Throughout these terrible days, the murder squad, through a family liaison officer, kept the family informed and gave full support. Arrests were made and charges followed. But the family's grief was made worse when the coroner was unable to release the body. Eventually, and thankfully, he was able to do so. A service, attended by hundreds, was held at the local mosque and Etem's body was flown to Famagusta for burial. About 20 of his friends, including my son, went to Cyprus to show solidarity with the family and support Etem's brother Firat.

I struggle to think of anything that has affected me personally more than this killing. It was unnecessary, senseless and an appalling waste of life. The incident tore the heart out of the estate. Families have moved, and immediate relatives do not want to visit the area ever again. Since Etem's killing, two more young people have been slain by knives and guns in London. As a consequence, there are more armed police on the city's streets than before. The police can still use prevention measures such as acceptable be haviour contracts and con ditional cautions with most troublesome young men but, chillingly, the number for whom enforcement (tags, curfews, incarceration) is the only response is growing. Placing further strain on overstretched police resources is the fact that increasing numbers of witnesses require protection placements.

As I write, tension between gangs in north London is described by community workers as being at the highest level anyone can remember. Some youths even wear body armour. Half a dozen gangs operate in the Borough of Hackney and scores more in the surrounding areas. The tension seems territorial, the influence of the gangs linked to postcodes. There is evidence of intimidation and involvement with drugs.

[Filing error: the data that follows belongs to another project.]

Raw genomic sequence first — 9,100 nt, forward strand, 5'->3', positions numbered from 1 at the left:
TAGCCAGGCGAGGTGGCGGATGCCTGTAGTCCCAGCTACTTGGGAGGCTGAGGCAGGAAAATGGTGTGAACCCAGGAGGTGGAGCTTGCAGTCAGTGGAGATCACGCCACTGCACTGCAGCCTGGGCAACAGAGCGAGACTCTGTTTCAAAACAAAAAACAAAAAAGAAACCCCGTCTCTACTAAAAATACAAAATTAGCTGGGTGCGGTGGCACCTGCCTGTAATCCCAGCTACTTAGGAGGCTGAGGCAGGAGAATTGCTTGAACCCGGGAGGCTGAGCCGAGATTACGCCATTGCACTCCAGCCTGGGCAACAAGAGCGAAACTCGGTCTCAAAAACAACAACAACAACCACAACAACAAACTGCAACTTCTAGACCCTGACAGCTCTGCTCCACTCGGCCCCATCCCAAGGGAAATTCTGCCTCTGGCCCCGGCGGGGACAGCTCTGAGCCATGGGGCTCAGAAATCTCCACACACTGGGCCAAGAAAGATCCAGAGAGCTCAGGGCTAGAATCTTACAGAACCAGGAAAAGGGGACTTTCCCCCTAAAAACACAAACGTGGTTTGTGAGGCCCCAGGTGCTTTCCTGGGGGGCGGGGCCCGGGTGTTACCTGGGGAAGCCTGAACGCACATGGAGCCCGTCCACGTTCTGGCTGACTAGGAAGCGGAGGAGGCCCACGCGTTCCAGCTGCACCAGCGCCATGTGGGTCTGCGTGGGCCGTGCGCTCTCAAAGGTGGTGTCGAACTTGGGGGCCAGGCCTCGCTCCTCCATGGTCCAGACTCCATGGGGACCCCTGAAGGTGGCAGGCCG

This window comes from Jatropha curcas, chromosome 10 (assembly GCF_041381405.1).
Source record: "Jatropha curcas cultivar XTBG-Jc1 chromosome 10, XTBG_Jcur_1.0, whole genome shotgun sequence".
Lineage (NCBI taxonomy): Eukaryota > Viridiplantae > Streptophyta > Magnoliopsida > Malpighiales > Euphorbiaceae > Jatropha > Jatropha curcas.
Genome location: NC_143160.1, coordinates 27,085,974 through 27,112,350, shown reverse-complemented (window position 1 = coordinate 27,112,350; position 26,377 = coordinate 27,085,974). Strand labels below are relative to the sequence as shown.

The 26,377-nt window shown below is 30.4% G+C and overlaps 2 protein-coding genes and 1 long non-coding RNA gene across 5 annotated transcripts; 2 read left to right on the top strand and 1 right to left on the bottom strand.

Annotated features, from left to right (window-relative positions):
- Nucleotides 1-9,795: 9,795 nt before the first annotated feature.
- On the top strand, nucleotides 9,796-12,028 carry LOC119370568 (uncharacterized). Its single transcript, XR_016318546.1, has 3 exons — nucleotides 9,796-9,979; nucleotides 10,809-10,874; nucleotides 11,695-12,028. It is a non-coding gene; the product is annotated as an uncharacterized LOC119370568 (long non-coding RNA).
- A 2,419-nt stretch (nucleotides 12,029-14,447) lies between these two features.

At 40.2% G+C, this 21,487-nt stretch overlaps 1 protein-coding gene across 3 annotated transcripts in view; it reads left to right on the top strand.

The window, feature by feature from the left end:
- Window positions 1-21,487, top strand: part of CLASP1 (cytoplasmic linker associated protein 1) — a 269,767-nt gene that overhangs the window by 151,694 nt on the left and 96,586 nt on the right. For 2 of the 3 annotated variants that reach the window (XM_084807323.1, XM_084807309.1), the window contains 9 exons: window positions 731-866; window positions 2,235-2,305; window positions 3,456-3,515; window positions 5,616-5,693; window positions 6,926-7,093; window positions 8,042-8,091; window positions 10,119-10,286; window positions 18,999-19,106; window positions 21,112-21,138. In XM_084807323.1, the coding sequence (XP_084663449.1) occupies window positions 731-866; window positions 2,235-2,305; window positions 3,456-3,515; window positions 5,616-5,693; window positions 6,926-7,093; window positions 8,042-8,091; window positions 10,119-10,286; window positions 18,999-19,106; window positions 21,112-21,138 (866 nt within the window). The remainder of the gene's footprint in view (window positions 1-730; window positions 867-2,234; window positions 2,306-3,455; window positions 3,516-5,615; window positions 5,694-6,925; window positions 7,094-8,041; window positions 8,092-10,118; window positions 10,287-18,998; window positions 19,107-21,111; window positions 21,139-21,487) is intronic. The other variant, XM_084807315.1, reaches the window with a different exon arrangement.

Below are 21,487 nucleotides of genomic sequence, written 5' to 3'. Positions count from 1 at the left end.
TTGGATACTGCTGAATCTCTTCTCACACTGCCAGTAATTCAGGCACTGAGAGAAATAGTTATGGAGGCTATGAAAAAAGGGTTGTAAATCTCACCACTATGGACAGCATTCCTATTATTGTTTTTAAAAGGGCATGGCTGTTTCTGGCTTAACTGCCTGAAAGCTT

Essentially, these gangs do not care about the damage they do to others. The macho culture dictates that gang members be "badder" than their opponents. Consequently, the crimes increase in seriousness, their behaviour becomes more threatening, and punishments such as tagging, antisocial behaviour orders or unacceptable behaviour contracts start to look meaningless. The levels of alienation and exclusion are extraordinary. Many feel coerced into joining gangs in order to feel protected from rival teams and from fear of victimisation if they do not.

Efforts are being made to find a lasting way of marking Etem's memory. Police, local clergy and the constituency MP have held meetings. The community is planting trees and painting murals. It is possible that the youth club will open again, with structured activities that the community wants and needs. Attempts will be made to bring together all the bereaved families of gun and knife crime in Hackney.

But a political response is needed, too, not just in London, but in cities such as Liverpool, Manchester and Birmingham, where there is evidence of out-of-control weapon crime. We need to map the extent of the problem, consider the facilities available to bring young people into mainstream society rather than exclude them, and look at the relevance of education, standards of parenting and the quality of life of those involved. If macho behaviour and guns are the only ways young men feel they can gain status, the problem is certain to careen out of control.

More armed police may lead to more armed gangs and more deaths. Increasingly, we will suffer the economic consequences of violent crime. Certain areas will become unviable as places to live or do business in. If, or when, this happens, perhaps the necessary investment in excluded youths will happen. If not, we face the Americanisation of our estates and communities.

The government must act now, and visibly.

Harry Fletcher is an assistant general secretary of Napo, the trade union and professional association for family court and probation staff

This article first appeared in the 21 January 2008 issue of the New Statesman, Art is the new activism

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The New Times: Brexit, globalisation, the crisis in Labour and the future of the left

With essays by David Miliband, Paul Mason, John Harris, Lisa Nandy, Vince Cable and more.